Sweet Potatoes are a great source of Vitamin A, beta-carotene, potassium, fiber. They are also packed with antioxidants. With their sweet taste and bright orange color, adding them to your meal can be fun. Also, they work well in a lot of different recipes. Whether you choose to bake, roast, or mash them, sweet potatoes are a great food to eat to keep you full and energized! Check out more recipe ideas here.

Brussel Sprouts are “tiny cabbages” and have a wide variety of health benefits.  When prepared with herbs, spices and some healthy oil, they taste really yummy! Brussels are full of fiber, as well as contain high levels of cancer-fighting antioxidants that can protect your DNA from oxidative damage. Try tossing them in some olive or avocado oil and roasting until lightly browned. Add some herbs like oregano, cumin, or smoked paprika.  Toss with a pinch of salt and pepper, and enjoy! For other Brussel sprout recipe ideas, click here.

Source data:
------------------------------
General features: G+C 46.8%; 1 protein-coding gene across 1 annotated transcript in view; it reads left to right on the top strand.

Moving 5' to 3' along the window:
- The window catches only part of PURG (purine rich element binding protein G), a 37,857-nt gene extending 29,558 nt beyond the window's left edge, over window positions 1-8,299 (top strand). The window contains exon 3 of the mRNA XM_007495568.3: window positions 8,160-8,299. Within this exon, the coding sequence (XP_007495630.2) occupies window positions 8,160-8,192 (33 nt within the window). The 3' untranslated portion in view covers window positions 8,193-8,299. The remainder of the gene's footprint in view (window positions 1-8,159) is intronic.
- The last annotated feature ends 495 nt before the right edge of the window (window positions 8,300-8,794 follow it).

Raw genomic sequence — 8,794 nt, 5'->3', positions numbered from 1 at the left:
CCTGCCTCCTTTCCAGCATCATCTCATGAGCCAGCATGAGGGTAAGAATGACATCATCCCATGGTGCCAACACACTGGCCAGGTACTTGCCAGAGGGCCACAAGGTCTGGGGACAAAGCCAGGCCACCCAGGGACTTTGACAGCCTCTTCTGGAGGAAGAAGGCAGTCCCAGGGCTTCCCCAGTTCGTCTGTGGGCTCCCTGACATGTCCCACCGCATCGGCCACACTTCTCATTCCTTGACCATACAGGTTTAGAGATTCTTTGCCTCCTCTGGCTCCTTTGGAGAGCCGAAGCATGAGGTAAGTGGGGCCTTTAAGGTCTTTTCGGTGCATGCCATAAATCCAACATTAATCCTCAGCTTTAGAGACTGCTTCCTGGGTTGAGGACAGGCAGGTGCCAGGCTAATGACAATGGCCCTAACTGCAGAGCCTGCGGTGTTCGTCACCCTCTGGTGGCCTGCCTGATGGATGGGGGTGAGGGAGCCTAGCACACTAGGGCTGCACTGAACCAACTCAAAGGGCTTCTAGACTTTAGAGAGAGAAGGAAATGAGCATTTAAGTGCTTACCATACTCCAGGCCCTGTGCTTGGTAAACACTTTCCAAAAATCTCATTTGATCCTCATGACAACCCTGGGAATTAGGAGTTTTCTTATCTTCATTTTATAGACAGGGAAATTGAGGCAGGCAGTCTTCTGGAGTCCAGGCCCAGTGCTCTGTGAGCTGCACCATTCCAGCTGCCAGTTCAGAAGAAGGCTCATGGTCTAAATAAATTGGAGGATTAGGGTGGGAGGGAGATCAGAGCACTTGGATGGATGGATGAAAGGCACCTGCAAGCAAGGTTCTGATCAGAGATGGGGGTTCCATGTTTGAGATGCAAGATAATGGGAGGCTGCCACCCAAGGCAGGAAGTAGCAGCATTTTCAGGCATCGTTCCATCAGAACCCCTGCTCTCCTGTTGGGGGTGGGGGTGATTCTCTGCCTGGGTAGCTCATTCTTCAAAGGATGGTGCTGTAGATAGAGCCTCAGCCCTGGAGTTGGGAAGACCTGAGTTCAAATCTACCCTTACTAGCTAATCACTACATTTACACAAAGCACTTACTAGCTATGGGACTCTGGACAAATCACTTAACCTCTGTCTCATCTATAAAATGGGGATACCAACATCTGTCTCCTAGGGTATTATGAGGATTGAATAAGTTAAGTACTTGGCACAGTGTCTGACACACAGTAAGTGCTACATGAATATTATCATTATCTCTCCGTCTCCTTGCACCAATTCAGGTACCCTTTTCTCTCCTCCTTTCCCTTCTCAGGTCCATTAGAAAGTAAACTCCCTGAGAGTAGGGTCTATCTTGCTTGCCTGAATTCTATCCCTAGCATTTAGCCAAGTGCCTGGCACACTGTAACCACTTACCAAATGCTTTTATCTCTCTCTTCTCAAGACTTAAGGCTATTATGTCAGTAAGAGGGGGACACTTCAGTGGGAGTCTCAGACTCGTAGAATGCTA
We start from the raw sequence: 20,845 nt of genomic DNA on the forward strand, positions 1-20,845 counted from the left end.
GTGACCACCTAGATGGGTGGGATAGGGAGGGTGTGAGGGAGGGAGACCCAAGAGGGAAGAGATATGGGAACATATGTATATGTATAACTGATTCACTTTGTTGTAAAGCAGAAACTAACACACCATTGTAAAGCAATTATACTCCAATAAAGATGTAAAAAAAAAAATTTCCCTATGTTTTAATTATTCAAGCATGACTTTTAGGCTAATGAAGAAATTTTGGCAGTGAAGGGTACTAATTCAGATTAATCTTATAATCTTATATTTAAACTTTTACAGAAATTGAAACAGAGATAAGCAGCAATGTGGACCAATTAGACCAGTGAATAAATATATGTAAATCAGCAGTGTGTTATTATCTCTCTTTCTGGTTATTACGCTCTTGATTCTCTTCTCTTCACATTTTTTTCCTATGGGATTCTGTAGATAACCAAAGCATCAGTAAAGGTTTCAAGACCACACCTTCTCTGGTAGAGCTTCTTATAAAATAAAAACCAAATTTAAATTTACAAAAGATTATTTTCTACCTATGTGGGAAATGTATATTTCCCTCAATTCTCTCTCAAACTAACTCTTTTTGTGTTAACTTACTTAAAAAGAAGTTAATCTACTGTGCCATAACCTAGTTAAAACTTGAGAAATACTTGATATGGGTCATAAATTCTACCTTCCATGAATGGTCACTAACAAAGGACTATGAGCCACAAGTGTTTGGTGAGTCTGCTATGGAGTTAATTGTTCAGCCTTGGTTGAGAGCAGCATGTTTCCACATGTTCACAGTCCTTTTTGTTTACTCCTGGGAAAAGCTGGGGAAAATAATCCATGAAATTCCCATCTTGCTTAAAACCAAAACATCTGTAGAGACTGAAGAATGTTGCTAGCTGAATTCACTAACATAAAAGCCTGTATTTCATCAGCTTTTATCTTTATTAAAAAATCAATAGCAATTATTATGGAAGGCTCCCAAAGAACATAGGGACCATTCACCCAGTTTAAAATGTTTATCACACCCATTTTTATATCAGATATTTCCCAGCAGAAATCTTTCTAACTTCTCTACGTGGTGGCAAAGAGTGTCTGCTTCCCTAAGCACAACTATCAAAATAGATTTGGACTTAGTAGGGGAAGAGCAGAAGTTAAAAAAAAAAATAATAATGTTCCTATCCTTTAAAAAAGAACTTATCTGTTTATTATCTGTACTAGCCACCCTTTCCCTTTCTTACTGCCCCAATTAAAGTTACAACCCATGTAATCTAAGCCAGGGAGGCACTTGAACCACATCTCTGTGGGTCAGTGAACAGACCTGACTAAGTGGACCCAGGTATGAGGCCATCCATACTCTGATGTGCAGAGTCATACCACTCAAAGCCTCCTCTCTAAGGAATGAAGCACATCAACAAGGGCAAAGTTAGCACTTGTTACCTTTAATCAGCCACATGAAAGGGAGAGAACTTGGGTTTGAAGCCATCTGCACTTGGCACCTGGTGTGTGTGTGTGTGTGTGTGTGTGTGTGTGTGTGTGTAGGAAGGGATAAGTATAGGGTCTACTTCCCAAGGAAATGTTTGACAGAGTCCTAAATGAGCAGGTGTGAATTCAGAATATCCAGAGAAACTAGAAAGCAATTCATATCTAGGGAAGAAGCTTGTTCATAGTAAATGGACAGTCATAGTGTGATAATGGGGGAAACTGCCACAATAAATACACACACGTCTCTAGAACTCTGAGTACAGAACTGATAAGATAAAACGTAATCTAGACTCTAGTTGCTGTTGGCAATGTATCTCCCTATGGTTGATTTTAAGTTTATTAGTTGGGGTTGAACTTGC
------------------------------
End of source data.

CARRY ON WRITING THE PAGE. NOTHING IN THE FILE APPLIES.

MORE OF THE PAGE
Salmon contains tryptophan which is an amino-acid that is a precursor for serotonin, a neurotransmitter that is associated with positive mood regulation. Salmon also contains large amounts of omega-3 fatty acids which have been shown in some studies to help regulate depression. The fat in salmon is heart healthy and helps to reduce harmful inflammation.  Salmon can be baked, broiled, or grilled. Add your favorite marinade or season with citrus like lemon, lime and orange, and enjoy!  Check out this link for more salmon recipe ideas.